This cycle—slow identification of the problem, central involvement and prioritization, all-out mobilization—is a familiar pattern of Chinese crisis management. That’s because China is not so much one government as 3,000 local governments, united by their membership in China’s ruling Communist Party. Each of these local governments must have a single person able to be held accountable for whatever happens on their watch; the performance of this individual—and their standing committee, usually made up of 10 to 12 other leaders—is measured on thousands of indicators. Local satraps pick which indicators to focus on. They know that their superiors will take the credit for anything that goes well, and they will take the blame for failures. Occasionally, such as right now, top leaders send out signals so powerful that all local leaders know to drop everything and focus only on that sole objective.
Running China like this, by call-and-response, makes it easier for the top leaders to stay in power. China has five levels of government, and should something go wrong, one can always say that it was caused by a failure to properly heed or follow central instructions. Blame is local, glory national. The censoring of doctors will be painted as solely a failing of local policing, the two weeks of inaction and lack of notification due to decay in Wuhan’s politics. And China’s leaders will throw every resource they have at stopping the epidemic, knowing that inaction would look worse than incompetence. Indeed, the danger now is that the pendulum has swung too far toward overreaction rather than trusting appropriate public health measures. When the call is strong enough, everyone responds, and the fear is that the economy and also the health system will become paralyzed. The cure may be worse than the disease.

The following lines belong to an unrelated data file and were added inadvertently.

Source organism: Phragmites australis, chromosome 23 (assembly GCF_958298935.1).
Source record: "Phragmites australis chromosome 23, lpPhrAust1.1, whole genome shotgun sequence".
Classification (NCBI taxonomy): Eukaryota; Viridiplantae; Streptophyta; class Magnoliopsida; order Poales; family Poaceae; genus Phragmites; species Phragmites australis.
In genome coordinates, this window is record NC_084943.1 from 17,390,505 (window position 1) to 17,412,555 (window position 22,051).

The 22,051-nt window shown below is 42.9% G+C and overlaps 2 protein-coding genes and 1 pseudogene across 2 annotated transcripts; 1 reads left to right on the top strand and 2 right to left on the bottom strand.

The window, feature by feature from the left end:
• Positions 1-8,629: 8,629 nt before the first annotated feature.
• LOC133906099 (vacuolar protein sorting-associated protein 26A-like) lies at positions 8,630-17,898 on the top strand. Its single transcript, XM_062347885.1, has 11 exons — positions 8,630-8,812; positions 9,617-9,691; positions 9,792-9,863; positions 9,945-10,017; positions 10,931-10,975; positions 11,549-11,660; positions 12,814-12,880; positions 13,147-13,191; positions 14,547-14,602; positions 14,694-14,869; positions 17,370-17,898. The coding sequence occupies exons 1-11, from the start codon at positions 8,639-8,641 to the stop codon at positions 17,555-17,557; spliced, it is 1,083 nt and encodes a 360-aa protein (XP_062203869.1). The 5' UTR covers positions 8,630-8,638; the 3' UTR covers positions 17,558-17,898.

It is perhaps likely that with freer speech, and faster information sharing among doctors, some of the harm the virus caused could have been diminished. A stronger public health system and government response would almost certainly have meant that the virus was less damaging. Both things would be boons to Chinese society. And Chinese people themselves seem to recognize this. In the aftermath of Li’s death, many posted a line from the poet Lu Xun, which, roughly translated, means that those stuck in a storm need to make sure those fetching firewood for them don’t freeze to death. What wasn’t posted, but instantly springs to mind, was the succeeding line, which says that those who clear a path toward freedom should not be forced into dire straits by difficult times. While the storm of this epidemic will pass, there is much to be done to protect the next generation of people fetching the wood.
Ryan Manuel runs a research firm in Hong Kong. He holds a doctorate in medical sciences from Oxford University, where he wrote his thesis on Chinese public health as a Rhodes Scholar. He was previously an academic at Hong Kong University, Oxford University, and The Australian National University, and a Senior China Analyst with the Australian government.
Lead image: Dpongvit / Shutterstock